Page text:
Oh rain, bless the Thar desert this time
Rahul Ghai Bikaner
The absence of monsoon has been one of the quintessential experiences in the popular psyche of arid Thar in Rajasthan. The region is endowed with extremely scarce rainfall - less than 100-150mm - and every three years out of five are drought years. Much of the history of everyday life here has revolved around this overwhelming marker of seasons and the monsoon makes its presence felt by the eerie silence that scars the pristine Thar each time it does not come.
Plunged in prolonged scarcity, stoic locals harden themselves to cope with the annual misery and drudgeries associated with droughts that have been the reverse of monsoons and the rains they bring. When the monsoon does not come, time gets elongated into one long tale of hardship and tragedy, and coping to survive becomes the dominant rhythm of everyday life. The wait for monsoons is a never-ending saga of the resilient spirit of the people in the Thar to survive amidst hardships. This chronicle - the leitmotif of much of the common popular folklore in Thar - is undoubtedly more heroic, subaltern and radical than the chivalric corpus of feudal panegyrics, still recounted by bards of the oral tradition and folklore in the deep, dusty sandy interiors of the desert.
The non-existence and irregularity of the monsoon in most years of the previous decade has contributed to the persistence of drought in most parts of Thar. It is as if the failure of the monsoon has cast its evil wrath on a region that has been rashly colonised by the onslaught of private capital, reeling under the greed of a chosen few legitimised by the top-heavy development paradigm of the establishment.
The peculiar, dry and sharp heat, beefed up by vigorous dusty sand storms, make the summers look like a never ending infinity. The daily life of most people is one continual struggle for securing the basic necessities of food, fodder for the cattle, and water. Amra Ram from Dedusar village in Barmer district runs a government-supported famine relief cattle camp. "We have got just enough, the bare minimum to pass this annual ordeal. If it does not rain, then the real problem begins. How long can you stretch this camp? People would have no choice but to migrate or leave their cattle stray," he says. Cattle left stray also means that they will be left to die.
"The chief minister has listened to us, so at least the Public Distribution System (PDS) shop in the village is open for some days in a month and we can get our rations," Laxmi from Navatala village points out with a sigh of relief. At Hathma village, women can be seen huddled up in long queues in front of a hand-pump that runs only for some hours in the day. During these months, 'Thar women' spend an average of two to three hours daily organising a few pots of water.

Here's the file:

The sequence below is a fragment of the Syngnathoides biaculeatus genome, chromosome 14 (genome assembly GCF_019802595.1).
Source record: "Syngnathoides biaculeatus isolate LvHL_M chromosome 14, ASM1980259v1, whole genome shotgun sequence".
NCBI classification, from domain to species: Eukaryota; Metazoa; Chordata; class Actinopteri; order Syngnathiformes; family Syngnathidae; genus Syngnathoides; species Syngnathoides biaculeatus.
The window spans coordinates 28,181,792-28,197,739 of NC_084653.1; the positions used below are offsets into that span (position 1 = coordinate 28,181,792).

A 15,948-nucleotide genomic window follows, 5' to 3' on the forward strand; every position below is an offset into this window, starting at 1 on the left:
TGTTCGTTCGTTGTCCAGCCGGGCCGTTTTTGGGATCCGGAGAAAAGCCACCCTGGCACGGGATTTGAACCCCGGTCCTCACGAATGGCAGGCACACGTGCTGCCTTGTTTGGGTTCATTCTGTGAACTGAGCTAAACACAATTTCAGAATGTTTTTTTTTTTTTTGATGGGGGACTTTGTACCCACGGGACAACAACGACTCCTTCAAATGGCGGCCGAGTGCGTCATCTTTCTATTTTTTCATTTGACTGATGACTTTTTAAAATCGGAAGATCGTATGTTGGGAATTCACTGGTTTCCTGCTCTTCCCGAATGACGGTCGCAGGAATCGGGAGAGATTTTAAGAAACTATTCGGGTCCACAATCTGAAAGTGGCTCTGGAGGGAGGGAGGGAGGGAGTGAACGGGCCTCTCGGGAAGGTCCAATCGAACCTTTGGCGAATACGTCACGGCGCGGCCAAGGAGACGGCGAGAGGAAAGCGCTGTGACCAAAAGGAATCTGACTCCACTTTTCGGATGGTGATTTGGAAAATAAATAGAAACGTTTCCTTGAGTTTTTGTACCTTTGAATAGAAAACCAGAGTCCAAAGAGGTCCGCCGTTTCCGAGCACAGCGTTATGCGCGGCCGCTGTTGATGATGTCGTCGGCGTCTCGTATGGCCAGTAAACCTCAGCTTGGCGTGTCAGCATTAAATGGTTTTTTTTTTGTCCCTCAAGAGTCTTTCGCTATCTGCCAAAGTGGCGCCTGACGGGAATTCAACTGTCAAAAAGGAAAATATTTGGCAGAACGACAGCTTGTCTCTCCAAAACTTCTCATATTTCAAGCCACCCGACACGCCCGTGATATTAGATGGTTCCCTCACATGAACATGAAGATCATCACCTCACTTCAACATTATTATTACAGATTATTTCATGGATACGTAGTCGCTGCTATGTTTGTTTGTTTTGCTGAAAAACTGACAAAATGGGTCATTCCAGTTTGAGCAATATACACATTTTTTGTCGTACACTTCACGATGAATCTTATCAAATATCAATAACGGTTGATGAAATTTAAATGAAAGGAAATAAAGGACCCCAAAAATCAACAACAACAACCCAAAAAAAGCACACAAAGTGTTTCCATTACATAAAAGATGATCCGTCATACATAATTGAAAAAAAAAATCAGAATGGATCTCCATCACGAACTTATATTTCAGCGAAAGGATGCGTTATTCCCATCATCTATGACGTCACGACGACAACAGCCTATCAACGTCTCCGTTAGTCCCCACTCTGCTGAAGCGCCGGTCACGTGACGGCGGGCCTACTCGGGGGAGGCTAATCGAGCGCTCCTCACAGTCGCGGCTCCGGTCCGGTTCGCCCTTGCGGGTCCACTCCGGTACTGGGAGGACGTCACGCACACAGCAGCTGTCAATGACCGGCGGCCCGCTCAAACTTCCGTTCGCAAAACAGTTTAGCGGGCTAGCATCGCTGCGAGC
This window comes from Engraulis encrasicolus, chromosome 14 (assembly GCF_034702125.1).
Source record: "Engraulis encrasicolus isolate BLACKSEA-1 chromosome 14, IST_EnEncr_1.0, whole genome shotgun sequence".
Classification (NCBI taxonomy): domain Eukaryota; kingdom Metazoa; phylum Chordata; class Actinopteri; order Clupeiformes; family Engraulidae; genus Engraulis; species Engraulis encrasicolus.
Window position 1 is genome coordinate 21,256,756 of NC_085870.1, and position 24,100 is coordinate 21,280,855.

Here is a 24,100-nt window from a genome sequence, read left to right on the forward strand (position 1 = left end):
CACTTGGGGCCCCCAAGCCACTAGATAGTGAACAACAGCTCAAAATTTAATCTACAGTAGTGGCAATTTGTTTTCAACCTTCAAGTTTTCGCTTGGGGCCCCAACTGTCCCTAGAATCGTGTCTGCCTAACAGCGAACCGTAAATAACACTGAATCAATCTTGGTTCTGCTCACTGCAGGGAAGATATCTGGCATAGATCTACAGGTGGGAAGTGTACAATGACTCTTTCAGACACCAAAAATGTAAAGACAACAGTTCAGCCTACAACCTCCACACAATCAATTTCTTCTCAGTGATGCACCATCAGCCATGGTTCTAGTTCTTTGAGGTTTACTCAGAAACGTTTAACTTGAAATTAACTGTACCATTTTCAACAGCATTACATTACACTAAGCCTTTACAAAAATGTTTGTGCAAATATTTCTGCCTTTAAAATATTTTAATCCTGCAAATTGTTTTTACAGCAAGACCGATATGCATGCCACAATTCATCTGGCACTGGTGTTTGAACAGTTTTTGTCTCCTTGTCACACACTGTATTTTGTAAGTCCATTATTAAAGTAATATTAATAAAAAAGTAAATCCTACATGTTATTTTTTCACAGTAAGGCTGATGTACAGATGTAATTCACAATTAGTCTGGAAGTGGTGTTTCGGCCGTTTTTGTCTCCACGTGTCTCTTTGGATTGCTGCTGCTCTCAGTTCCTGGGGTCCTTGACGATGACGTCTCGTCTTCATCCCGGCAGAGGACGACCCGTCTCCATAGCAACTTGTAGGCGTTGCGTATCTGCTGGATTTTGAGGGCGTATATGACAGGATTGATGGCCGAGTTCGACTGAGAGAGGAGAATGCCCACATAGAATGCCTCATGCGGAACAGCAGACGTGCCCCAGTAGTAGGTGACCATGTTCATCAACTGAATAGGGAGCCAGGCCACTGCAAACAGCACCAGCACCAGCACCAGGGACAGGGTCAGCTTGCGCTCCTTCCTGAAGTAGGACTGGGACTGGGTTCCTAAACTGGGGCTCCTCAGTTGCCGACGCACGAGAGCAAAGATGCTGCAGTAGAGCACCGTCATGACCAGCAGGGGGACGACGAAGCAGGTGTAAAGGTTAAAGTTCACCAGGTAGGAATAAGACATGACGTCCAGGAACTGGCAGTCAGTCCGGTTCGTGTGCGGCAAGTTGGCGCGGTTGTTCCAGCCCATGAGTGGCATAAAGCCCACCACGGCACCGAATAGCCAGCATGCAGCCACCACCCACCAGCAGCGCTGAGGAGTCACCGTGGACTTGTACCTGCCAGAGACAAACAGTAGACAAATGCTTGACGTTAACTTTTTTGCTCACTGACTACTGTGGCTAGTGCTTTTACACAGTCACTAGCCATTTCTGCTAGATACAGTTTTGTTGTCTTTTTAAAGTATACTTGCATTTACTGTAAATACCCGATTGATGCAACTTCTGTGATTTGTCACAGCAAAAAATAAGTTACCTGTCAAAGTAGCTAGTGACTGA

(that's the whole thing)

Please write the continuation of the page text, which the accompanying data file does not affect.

Fazal looks intently at the barren fields and rain-parched land all around him. If monsoons do not come, he may have no option but to keep going to MNREGS public works, the new guise of the old famine/drought relief works. Each day he goes to dig earth for a pond desilting work at a site 6km from his house. He leaves at 4am in the morning to join work that begins at 6am. There are many like him, men and women in different villages, who spend consecutive summers like this, year after year after year.
Mohan Ram talks nihilistically about the tragic fate of common people, expressing his anguish and despair, heightened by the extreme heat around. The dusty, audacious violent winds that swallow the village in the day, when you can barely see beyond two feet, clogs hope, chokes sensibilities and dries up precious life-giving fluids. The heat it generates is only to be matched by the deep red colour of the flowers of the eternal kair shrub, the par excellence xerophyte plant of Thar. The blazing oven of Thar only begins to get slightly toned down by the evening, which then slowly slips into the cool solace promised by the thousand-starred sky and the blue moonlight that illumines the Thar late in the night.
The uninterrupted tango of the vigorous winds and sand storms slowly, persistently, try to pull the rains down. As if they are whispering, in a dry, breathless sound symphony: come rain, come. Hence, cloud-gazing becomes the dominant fixation of most villagers during these hard, thirsty days when tufts of shallow, soulless clouds can be seen in the sky, their colour changing from pale blue to a deeper, richer blue. Oh, meaningless clouds, without water!Indeed, the pessimism and sense of fatalism that engulfs the eternal wait for the monsoon fades away with the coming of the rains. It's a sudden metamorphosis from the dead-end of despair to quick happiness, and yet, there is a philosophical acceptance. Something as rare as the rain is celebrated by the Thar in a grand way.
Khwaja Ghulam Farid, the wandering desert mystic, expresses this beautifully in his qalam (rendition), Kaldi jungle vich, a perfect pastoral romance that passionately describes how the desert comes to life after the rains - the grasslands shine with hues of green, the ponds are full to their brims with water and the vegetation, flocks of sheep and cattle are out in the grasslands, the parched lithosphere becomes animated with insects like the dung beetle, and a variety of colourful snakes wriggle out on the dark brown water-soaked sand.
The carnivalesque laughter of the rains, the grand festive celebration of colours, heralds the experience of abundance and its magic touch enlivens and rejuvenates everything. In these times, when the State and private capital combine is moving relentlessly and unabashedly with its nefarious design of appropriating the resources of Thar, when the 'idea of development' is less a quest for collective well-being and more an enterprise for the profit-obsessed rich and powerful, the monsoon is the only hope for the vulnerable. Oh rain, bless the Thar this time.